XCode 3.2 Static Analysis

Discussion in 'Mac Programming' started by Soulstorm, Sep 14, 2009.

  1. Soulstorm macrumors 68000

    Soulstorm

    Joined:
    Feb 1, 2005
    #1
    I have been experimenting with static analysis on my machine, and I have the impression that although it is a great piece of work, it doesn't always find the correct errors.

    For example, I have this code:

    Code:
    - (NSString *)generateSoundID
    {
    	NSString *result = nil;
    	NSFileManager *fm = [NSFileManager defaultManager];
    	
    	NSAutoreleasePool *pool = [[NSAutoreleasePool alloc]init];
    	
    	NSString *soundsDirectory = [[SFGlobals sharedSFGlobals]applicationSoundsFolder];
    	unsigned i = 0;
    	BOOL shouldContinueLooping = YES;
    	do {
    		NSString *nameToTest = [NSString stringWithFormat:@"%@%u.%@", SOUND_FILE_PREFIX, i, SOUND_FILE_SUFFIX];
    		NSString *locationToTest = [soundsDirectory stringByAppendingPathComponent:nameToTest];
    		NSLog(@"now checking: %@", locationToTest);
    		if (![fm fileExistsAtPath:locationToTest]){
    			result = [nameToTest retain];
    			shouldContinueLooping = NO;
    		}
    		i++;
    	} while (shouldContinueLooping == YES);
    	
    	[pool release];
    	return result;
    }
    
    The code searches for an available name of type "soundXX.wav" (where XX is a 2 digit number) on the file system, and when it finds it, it returns it. Static analyzer rings the bell on this one, and complains that there is a possible memory leak on "nameToTest".

    Maybe this is my own fault, but I fail to see the memory leak here. I allocated nameToTest, retained it, released it (since I release the Autorelease pool) and returned it from my function. Shouldn't it be autoreleased afterwards by cocoa since it is an autoreleased object?

    I would really like someone to explain this to me, as this may save me a lot of trouble in the future.
     
  2. Catfish_Man macrumors 68030

    Catfish_Man

    Joined:
    Sep 13, 2001
    Location:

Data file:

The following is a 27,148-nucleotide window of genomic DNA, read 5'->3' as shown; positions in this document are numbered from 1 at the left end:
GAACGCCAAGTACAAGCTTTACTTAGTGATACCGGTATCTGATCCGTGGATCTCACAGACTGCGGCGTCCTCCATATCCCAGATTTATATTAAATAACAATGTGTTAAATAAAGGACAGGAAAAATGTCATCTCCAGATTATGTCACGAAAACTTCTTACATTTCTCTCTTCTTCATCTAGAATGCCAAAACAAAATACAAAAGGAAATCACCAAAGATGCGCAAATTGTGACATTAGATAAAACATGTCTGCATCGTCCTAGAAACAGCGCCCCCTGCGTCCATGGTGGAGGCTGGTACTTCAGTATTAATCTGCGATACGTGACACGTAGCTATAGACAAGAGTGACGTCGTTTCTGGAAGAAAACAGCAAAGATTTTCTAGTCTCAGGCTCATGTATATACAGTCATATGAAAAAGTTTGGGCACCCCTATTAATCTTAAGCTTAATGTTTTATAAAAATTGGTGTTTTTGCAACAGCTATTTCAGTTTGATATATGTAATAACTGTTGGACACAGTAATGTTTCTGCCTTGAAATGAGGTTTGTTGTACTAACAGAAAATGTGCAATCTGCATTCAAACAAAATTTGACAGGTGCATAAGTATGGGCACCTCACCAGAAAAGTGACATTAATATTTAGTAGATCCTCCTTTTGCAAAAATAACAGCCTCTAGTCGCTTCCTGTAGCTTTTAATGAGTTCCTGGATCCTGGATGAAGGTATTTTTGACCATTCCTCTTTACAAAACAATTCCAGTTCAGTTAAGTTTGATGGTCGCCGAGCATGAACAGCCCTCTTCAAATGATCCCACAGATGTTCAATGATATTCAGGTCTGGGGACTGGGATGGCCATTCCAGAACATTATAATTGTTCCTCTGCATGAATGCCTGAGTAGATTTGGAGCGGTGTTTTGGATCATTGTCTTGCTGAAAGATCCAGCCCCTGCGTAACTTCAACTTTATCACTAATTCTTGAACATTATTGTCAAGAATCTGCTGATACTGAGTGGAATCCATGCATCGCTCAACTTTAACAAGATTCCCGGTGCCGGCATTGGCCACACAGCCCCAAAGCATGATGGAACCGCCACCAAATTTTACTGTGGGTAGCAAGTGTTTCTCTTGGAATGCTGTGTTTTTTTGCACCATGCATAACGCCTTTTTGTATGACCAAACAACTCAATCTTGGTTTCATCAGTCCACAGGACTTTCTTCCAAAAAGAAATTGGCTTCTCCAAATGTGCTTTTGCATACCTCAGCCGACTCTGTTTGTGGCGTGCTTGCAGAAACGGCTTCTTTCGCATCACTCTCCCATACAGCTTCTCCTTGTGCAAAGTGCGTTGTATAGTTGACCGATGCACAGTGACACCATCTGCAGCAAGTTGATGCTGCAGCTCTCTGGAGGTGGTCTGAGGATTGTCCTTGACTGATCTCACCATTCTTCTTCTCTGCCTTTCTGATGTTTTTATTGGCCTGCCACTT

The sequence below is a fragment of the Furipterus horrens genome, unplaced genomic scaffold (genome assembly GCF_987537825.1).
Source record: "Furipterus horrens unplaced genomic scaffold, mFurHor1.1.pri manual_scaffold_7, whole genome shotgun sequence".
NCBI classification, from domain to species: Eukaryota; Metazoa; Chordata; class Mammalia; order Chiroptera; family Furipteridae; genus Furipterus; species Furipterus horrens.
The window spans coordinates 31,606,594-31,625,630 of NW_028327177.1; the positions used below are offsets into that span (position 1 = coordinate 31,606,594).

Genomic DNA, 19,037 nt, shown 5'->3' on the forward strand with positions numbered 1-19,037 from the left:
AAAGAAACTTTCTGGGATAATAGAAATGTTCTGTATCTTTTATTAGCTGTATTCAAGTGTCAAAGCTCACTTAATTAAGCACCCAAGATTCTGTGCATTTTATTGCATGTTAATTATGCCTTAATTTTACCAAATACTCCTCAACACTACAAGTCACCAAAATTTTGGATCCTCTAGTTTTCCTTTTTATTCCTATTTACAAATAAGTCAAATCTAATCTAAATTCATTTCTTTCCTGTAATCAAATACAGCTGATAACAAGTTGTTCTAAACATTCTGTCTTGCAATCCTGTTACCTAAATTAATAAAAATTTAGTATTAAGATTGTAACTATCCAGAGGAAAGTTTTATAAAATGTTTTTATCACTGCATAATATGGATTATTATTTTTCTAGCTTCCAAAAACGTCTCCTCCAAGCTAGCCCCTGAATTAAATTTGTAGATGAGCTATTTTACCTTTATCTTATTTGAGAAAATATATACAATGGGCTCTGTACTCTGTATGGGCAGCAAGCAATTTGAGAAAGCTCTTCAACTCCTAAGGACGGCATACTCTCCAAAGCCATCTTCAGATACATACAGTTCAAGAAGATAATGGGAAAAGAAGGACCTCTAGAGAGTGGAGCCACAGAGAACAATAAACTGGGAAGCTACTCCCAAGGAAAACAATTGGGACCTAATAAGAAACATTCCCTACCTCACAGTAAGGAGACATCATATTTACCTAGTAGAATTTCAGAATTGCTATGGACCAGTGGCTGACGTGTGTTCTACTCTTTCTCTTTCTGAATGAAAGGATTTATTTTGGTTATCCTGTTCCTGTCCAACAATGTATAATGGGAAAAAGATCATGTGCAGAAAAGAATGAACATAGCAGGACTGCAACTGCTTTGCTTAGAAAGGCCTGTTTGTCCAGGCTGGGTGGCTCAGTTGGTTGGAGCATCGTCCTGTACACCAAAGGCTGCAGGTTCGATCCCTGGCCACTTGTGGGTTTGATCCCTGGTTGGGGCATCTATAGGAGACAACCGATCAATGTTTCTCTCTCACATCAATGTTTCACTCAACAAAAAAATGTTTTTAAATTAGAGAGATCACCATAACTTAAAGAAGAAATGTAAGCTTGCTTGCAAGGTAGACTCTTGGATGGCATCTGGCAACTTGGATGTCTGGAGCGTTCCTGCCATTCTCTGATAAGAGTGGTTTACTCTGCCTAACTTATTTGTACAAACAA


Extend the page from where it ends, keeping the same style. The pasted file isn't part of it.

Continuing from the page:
Portland, OR
    #2
    So, nameToTest initially has a retain count of 0 (1 + -1 from the implicit autorelease). Then you retain it, leaving it at a net retain count of +1. Then you return it, still at +1. That seems like a memory leak to me.
     
  3. Ritsuka macrumors 6502a

    Joined:
    Sep 3, 2006
    #3
    Yes it's autoreleased, but you retained it, so the ref count won't be 0 and nameToTest won't be dealloced. Autorelease just decrease the ref count by 1. If the ref count is more then 1 you need another release.
     
  4. whooleytoo macrumors 603

    whooleytoo

    Joined:
    Aug 2, 2002
    Location:
    Cork, Ireland.
    #4
    Yup, I think "return [result autorelease];" should do it.
     
  5. Soulstorm thread starter macrumors 68000

    Soulstorm

    Joined:
    Feb 1, 2005
    #5
    Oh, so when an object is autoreleased, it must still get an -autorelease message in order to be released in the next autorelease pool release?
     
  6. Catfish_Man macrumors 68030

    Catfish_Man

    Joined:
    Sep 13, 2001
    Location:
    Portland, OR
    #6
    No, that's not what I said. The problem is that you have +2 (allocation, and retain) and only -1 (autorelease). You need another release or autorelease to balance.
     
  7. gnasher729 macrumors P6

    gnasher729

    Joined:
    Nov 25, 2005
    #7